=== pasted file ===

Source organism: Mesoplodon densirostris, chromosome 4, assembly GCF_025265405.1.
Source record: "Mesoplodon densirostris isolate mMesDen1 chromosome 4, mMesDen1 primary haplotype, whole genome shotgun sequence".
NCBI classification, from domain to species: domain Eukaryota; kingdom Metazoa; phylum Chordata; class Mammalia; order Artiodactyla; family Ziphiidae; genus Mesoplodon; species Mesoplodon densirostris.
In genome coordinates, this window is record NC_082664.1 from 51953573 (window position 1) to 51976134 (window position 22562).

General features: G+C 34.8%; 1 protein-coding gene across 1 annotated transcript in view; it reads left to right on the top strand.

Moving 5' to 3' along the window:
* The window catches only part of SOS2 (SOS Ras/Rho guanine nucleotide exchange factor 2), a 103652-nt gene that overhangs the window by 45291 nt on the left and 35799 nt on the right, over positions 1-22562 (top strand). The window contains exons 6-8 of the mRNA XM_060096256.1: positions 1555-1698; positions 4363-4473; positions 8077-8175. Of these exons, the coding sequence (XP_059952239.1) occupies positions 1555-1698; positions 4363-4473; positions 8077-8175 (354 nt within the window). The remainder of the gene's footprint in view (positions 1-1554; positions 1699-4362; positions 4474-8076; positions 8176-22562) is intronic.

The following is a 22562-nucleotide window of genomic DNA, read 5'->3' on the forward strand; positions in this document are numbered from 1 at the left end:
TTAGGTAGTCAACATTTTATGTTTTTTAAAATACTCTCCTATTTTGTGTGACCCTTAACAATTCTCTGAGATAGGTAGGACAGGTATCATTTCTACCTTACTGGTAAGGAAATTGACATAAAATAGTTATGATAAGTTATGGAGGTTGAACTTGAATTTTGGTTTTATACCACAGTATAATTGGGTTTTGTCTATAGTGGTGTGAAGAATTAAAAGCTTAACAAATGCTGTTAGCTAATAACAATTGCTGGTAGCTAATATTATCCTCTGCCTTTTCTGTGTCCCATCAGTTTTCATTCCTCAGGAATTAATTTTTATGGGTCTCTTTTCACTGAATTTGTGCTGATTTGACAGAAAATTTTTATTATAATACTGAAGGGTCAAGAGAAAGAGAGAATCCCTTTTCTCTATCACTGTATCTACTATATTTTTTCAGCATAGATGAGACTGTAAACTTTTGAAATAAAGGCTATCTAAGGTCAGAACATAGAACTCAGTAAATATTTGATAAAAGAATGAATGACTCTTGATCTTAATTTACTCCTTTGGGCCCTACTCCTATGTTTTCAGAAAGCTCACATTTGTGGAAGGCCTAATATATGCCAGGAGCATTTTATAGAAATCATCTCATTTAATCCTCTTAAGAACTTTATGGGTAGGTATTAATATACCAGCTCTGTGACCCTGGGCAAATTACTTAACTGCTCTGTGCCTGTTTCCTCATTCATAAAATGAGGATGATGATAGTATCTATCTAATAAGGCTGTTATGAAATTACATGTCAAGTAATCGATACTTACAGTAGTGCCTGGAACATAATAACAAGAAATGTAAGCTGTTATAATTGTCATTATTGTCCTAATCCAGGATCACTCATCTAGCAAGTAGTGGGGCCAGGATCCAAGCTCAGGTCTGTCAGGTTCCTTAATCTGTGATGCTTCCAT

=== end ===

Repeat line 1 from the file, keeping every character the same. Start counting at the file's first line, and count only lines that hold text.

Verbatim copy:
Source organism: Mesoplodon densirostris, chromosome 4, assembly GCF_025265405.1.